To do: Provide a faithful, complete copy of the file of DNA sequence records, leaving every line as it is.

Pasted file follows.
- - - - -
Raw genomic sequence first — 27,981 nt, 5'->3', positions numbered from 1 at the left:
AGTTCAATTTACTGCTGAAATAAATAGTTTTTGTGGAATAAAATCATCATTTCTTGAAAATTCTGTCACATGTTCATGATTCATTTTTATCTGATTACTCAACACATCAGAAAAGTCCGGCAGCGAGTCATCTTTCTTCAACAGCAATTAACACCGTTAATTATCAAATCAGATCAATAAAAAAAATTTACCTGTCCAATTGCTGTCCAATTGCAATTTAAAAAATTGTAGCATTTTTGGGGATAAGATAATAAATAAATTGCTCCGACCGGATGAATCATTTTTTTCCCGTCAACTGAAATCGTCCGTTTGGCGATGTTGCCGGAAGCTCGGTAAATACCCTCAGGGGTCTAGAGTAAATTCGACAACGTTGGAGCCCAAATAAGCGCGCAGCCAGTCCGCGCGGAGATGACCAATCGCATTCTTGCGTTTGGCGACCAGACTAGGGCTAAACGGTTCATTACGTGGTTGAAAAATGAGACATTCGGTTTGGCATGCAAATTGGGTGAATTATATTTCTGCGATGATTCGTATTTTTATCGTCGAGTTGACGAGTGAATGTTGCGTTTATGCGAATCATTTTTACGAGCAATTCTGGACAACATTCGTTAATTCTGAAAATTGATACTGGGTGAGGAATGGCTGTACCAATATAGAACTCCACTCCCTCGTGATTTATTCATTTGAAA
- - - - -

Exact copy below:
Raw genomic sequence first — 27,981 nt, 5'->3', positions numbered from 1 at the left:
AGTTCAATTTACTGCTGAAATAAATAGTTTTTGTGGAATAAAATCATCATTTCTTGAAAATTCTGTCACATGTTCATGATTCATTTTTATCTGATTACTCAACACATCAGAAAAGTCCGGCAGCGAGTCATCTTTCTTCAACAGCAATTAACACCGTTAATTATCAAATCAGATCAATAAAAAAAATTTACCTGTCCAATTGCTGTCCAATTGCAATTTAAAAAATTGTAGCATTTTTGGGGATAAGATAATAAATAAATTGCTCCGACCGGATGAATCATTTTTTTCCCGTCAACTGAAATCGTCCGTTTGGCGATGTTGCCGGAAGCTCGGTAAATACCCTCAGGGGTCTAGAGTAAATTCGACAACGTTGGAGCCCAAATAAGCGCGCAGCCAGTCCGCGCGGAGATGACCAATCGCATTCTTGCGTTTGGCGACCAGACTAGGGCTAAACGGTTCATTACGTGGTTGAAAAATGAGACATTCGGTTTGGCATGCAAATTGGGTGAATTATATTTCTGCGATGATTCGTATTTTTATCGTCGAGTTGACGAGTGAATGTTGCGTTTATGCGAATCATTTTTACGAGCAATTCTGGACAACATTCGTTAATTCTGAAAATTGATACTGGGTGAGGAATGGCTGTACCAATATAGAACTCCACTCCCTCGTGATTTATTCATTTGAAA